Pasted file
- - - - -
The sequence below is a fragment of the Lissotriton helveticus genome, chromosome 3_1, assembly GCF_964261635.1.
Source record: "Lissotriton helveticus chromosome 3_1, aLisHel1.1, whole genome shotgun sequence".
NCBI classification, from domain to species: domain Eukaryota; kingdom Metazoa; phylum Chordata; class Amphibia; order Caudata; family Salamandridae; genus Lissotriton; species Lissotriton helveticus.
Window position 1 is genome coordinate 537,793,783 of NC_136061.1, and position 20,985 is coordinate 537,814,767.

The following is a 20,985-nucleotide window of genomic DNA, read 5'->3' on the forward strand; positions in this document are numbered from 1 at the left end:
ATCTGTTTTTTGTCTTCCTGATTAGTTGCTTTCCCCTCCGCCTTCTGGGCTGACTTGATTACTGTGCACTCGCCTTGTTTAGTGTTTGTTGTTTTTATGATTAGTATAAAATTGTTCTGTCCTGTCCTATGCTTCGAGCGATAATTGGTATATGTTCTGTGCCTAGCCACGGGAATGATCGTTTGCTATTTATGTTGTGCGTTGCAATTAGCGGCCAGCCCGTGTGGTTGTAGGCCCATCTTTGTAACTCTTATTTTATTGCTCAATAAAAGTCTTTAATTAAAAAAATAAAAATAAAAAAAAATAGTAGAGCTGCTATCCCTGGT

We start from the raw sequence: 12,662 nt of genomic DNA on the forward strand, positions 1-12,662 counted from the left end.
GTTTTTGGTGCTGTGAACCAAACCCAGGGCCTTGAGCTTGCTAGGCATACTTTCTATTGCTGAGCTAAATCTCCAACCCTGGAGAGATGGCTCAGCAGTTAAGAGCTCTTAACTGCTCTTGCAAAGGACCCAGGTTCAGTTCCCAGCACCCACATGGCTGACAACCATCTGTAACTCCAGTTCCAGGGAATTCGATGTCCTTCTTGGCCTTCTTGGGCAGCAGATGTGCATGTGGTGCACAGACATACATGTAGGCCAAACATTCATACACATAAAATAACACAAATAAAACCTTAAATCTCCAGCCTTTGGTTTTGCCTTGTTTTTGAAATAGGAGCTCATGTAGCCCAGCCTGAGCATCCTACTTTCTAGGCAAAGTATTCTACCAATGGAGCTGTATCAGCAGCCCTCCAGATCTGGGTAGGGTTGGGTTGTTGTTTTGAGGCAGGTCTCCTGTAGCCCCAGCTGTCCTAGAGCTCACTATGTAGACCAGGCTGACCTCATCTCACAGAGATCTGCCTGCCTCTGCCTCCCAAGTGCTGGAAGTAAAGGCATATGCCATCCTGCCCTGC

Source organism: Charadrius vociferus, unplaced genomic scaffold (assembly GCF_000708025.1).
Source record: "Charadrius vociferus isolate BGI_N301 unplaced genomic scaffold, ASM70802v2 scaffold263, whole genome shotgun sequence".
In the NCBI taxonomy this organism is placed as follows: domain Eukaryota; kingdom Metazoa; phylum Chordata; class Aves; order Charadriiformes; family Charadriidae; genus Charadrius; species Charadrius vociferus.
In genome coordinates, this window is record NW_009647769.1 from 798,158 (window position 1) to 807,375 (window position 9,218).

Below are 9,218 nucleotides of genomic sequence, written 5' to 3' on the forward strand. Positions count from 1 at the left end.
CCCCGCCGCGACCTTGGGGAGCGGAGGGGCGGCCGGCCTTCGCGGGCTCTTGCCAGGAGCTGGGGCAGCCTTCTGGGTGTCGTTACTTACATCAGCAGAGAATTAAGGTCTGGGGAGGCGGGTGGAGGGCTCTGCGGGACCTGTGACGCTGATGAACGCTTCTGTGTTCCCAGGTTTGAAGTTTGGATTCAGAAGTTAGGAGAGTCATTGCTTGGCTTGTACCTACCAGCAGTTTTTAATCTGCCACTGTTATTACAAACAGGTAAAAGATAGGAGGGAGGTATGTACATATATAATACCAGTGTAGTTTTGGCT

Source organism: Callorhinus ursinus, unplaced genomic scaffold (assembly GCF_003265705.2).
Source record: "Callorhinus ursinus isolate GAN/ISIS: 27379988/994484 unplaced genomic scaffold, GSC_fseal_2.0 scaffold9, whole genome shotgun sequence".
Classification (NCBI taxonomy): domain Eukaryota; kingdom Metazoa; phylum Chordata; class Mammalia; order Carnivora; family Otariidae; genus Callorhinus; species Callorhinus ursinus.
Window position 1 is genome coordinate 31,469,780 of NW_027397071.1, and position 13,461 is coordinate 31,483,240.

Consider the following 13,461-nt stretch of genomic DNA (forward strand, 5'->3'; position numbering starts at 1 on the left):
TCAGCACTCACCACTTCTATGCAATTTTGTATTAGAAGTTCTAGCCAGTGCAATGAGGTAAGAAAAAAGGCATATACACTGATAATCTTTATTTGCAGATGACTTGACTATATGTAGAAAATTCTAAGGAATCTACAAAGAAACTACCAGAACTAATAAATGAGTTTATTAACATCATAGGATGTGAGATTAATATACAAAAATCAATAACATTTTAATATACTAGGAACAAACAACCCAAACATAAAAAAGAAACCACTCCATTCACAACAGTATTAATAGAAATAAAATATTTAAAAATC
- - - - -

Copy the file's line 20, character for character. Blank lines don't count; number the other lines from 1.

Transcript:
TCAGCACTCACCACTTCTATGCAATTTTGTATTAGAAGTTCTAGCCAGTGCAATGAGGTAAGAAAAAAGGCATATACACTGATAATCTTTATTTGCAGATGACTTGACTATATGTAGAAAATTCTAAGGAATCTACAAAGAAACTACCAGAACTAATAAATGAGTTTATTAACATCATAGGATGTGAGATTAATATACAAAAATCAATAACATTTTAATATACTAGGAACAAACAACCCAAACATAAAAAAGAAACCACTCCATTCACAACAGTATTAATAGAAATAAAATATTTAAAAATC